“144. Fountain, Marcel Duchamp – AP Art History”, Sites.Google.Com, accessed 11 August 2019, https://sites.google.com/site/adairarthistory/iv-later-europe-and-americas/144-fountain-marcel-duchamp.

“Fountain (Duchamp)”, En.Wikipedia.Org, 2019, https://en.wikipedia.org/wiki/Fountain_(Duchamp).

(Duchamp, Marcel), Fountain, 1917, found object, 61 X 36 X 48 cm, original missing

Dadaism started near the end of WW1 and happened during a time of confusion and grief.

Dadaism is also described as a state of mind, a state of mind of chaos and confusion, and this brought to life many strange artworks, including many reimaged Mona Lisa’s and photo collages.

Dadaism seemed to mock or play with the old idea of traditional art, by grabbing existing artworks, they could easily make a bold statement or just be playing around with it. Some people hated this mockery while others embraced it and continued to make wackier and wackier art.

 

Surrealism

The Surrealism movement/art style started around 1920 and vastly spread. Surrealism is the art style of dream-like images, images that half make sense and half don’t. Also described as dream photography, surrealism tried to liberate the unconscious, though art.  A good example of this is, Bruno Pontiroli’s La Boucle d’or. In the image you can see a tiger, but this tiger is not normal as it has an extra-long torso that is curved in a way that it has done a loop t’ loop. This is not realistic, as that motion could not happen, but it is painted in such a way that it looks realistic.

(Pontiroli, Bruno), La Boucle d’or, 2019, oil on canvas, 21.25” X 28.75”, Corey Helford Gallery

Surrealism can be used to express deeper thought on different subjects. Surrealism has been used a lot to express a decline in animals. In such ways as making animals out of different materials, such as meatal and poacher items.

“Corey Helford Gallery – Shows – Show Detail”, Coreyhelfordgallery.Com, 2019, https://www.coreyhelfordgallery.com/shows/lucky-13-anniversary-group-sho/la-boucle-dor/.

Bruno Pontiroli, La Boucle D’or, image, 2019, https://www.instagram.com/p/BxkicQMHUme/?hl=en.

(Magritte, Rene), La Trahison des Images, 1929, oil on canvas, 60.33 cm X 81.12cm, Los Angeles County Museum of Art

Surrealism also expresses the idea of what is real and what is not. An example of this is Rene Magritte work, La Trahison des Images, which translates to The Treachery of Images. In the painting is a pipe and underneath said pipe it states, “This is not a pipe”. This is because this is not a pipe but a drawing of a pipe, this statement is both true and false, as it is a pipe, but not a real pipe.

“The Treachery Of Images”, En.Wikipedia.Org, 2019, https://en.wikipedia.org/wiki/The_Treachery_of_Images.

Conclusion

By rejecting tradition, we can better explore our emotions and communicate deeper thoughts, feelings and meanings, as well as exploring the idea of reality.

To Conclude, modernism is a series of art movements that started around the 1860’s and can be debated that its ongoing to this day. The idea of modernism is to reject the tradition’s set by people from the past.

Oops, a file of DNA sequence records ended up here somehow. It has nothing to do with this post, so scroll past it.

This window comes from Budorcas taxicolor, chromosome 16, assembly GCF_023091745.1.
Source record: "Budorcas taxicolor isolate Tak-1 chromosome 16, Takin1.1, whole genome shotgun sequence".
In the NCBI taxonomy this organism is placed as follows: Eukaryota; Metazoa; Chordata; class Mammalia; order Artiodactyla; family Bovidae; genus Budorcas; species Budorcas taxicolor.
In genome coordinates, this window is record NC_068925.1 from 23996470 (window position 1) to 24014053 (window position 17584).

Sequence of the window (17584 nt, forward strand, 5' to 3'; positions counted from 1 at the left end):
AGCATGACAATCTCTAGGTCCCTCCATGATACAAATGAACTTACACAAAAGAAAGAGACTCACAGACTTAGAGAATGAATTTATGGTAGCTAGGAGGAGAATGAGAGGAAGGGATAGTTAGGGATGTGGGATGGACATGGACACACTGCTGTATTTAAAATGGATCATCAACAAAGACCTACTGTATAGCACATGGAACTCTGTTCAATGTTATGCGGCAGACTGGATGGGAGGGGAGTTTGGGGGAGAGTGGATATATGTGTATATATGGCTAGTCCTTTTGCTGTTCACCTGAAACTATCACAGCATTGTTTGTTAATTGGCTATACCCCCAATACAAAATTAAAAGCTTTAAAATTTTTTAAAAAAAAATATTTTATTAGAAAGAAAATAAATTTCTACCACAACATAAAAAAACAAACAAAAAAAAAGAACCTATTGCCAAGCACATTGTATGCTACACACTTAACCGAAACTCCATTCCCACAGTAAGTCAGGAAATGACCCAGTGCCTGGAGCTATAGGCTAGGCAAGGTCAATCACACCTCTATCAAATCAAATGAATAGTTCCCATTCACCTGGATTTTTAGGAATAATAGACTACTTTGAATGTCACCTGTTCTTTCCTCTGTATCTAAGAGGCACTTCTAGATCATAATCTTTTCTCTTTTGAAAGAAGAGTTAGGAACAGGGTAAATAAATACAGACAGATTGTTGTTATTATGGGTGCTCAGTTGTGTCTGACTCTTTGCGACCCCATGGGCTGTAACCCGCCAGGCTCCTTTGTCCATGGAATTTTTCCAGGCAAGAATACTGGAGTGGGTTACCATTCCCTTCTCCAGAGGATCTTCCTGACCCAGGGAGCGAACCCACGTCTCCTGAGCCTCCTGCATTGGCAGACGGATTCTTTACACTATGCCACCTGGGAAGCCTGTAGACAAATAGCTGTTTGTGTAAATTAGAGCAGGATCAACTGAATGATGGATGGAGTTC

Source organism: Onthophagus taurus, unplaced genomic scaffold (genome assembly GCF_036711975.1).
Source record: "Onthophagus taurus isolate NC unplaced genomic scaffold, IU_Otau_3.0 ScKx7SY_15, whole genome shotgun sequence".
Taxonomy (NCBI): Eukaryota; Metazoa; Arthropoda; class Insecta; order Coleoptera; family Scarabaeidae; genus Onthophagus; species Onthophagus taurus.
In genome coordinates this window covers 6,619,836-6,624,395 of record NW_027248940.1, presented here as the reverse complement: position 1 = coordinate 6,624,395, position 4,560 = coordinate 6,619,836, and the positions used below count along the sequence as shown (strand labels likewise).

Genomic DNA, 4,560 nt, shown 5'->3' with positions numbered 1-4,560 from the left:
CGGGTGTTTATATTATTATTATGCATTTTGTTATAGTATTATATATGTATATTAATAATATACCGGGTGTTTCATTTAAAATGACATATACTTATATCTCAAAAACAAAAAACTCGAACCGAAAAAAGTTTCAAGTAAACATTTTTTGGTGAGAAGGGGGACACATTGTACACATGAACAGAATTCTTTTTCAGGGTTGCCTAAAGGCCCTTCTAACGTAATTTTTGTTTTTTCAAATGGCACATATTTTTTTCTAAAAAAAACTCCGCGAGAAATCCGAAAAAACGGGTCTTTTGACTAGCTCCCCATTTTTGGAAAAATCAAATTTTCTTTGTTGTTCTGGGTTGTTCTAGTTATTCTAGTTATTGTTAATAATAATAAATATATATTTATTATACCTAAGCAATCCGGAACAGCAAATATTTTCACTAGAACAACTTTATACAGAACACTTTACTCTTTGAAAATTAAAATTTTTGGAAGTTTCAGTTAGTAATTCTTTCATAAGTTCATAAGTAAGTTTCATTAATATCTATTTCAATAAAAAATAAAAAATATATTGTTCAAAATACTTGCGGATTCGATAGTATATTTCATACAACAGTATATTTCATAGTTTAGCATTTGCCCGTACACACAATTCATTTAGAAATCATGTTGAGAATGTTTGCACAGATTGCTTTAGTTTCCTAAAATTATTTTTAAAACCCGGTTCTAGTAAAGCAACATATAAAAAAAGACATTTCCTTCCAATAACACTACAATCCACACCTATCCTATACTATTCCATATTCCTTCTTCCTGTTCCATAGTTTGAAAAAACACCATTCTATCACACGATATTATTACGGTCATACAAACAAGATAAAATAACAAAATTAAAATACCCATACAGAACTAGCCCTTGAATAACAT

Cubism does this by thinking of a new reality that is a warped as our own. If the world is not perfect, why should art by?

Futurism does this by adding movement to a still image, in the form of waves and strokes. Life never stops moving, why should art?

Dadaism does this by asking “what is art, and what can be art?”. This playful movement also shows that art does not have to be serious.

Surrealism does this by tapping into the unconscious mind and showing something that is real and unreal at the same time.

All of these movements have come about because people wanted a new way to express them selves and the new world that has come about from the drastic changes to the world.

 

 

 

Reference List

  • Tom Nicholas, Modernism: WTF? An Introduction To Modernism In Art And Literature, video, 2018, https://www.youtube.com/watch?v=c_pywMFS8G0.
  • “Second Industrial Revolution”, En.Wikipedia.Org, 2019, https://en.wikipedia.org/wiki/Second_Industrial_Revolution.
  • “Timeline Of The 19Th Century”, En.Wikipedia.Org, 2019, https://en.wikipedia.org/wiki/Timeline_of_the_19th_century.
  • CrashCourse, Ford, Cars, And A New Revolution: Crash Course History of Science #28, video, 2018, https://www.youtube.com/watch?v=UPvwpYeOJnI.
  • “Pablo Picasso Quotes”, Brainyquote, accessed 13 August 2019, https://www.brainyquote.com/quotes/pablo_picasso_106029.
  • “Cubism”, En.Wikipedia.Org, 2019, https://en.wikipedia.org/wiki/Cubism.
  • “Futurism In Art – A Different Kind Of Vision For Our Today”, Widewalls, accessed 13 August 2019, https://www.widewalls.ch/futurism-art/.
  • “Futurism: Concepts And Imaginings”, Boca Raton Museum Of Art, 2014, https://www.bocamuseum.org/exhibitions/futurism-concepts-and-imaginings-0.
  • “144. Fountain, Marcel Duchamp – AP Art History”, Sites.Google.Com, accessed 11 August 2019, https://sites.google.com/site/adairarthistory/iv-later-europe-and-americas/144-fountain-marcel-duchamp.
  • “Fountain (Duchamp)”, En.Wikipedia.Org, 2019, https://en.wikipedia.org/wiki/Fountain_(Duchamp).
  • “Corey Helford Gallery – Shows – Show Detail”, Coreyhelfordgallery.Com, 2019, https://www.coreyhelfordgallery.com/shows/lucky-13-anniversary-group-sho/la-boucle-dor/.
  • Bruno Pontiroli, La Boucle D’or, image, 2019, https://www.instagram.com/p/BxkicQMHUme/?hl=en.
  • “The Treachery Of Images”, En.Wikipedia.Org, 2019, https://en.wikipedia.org/wiki/The_Treachery_of_Images.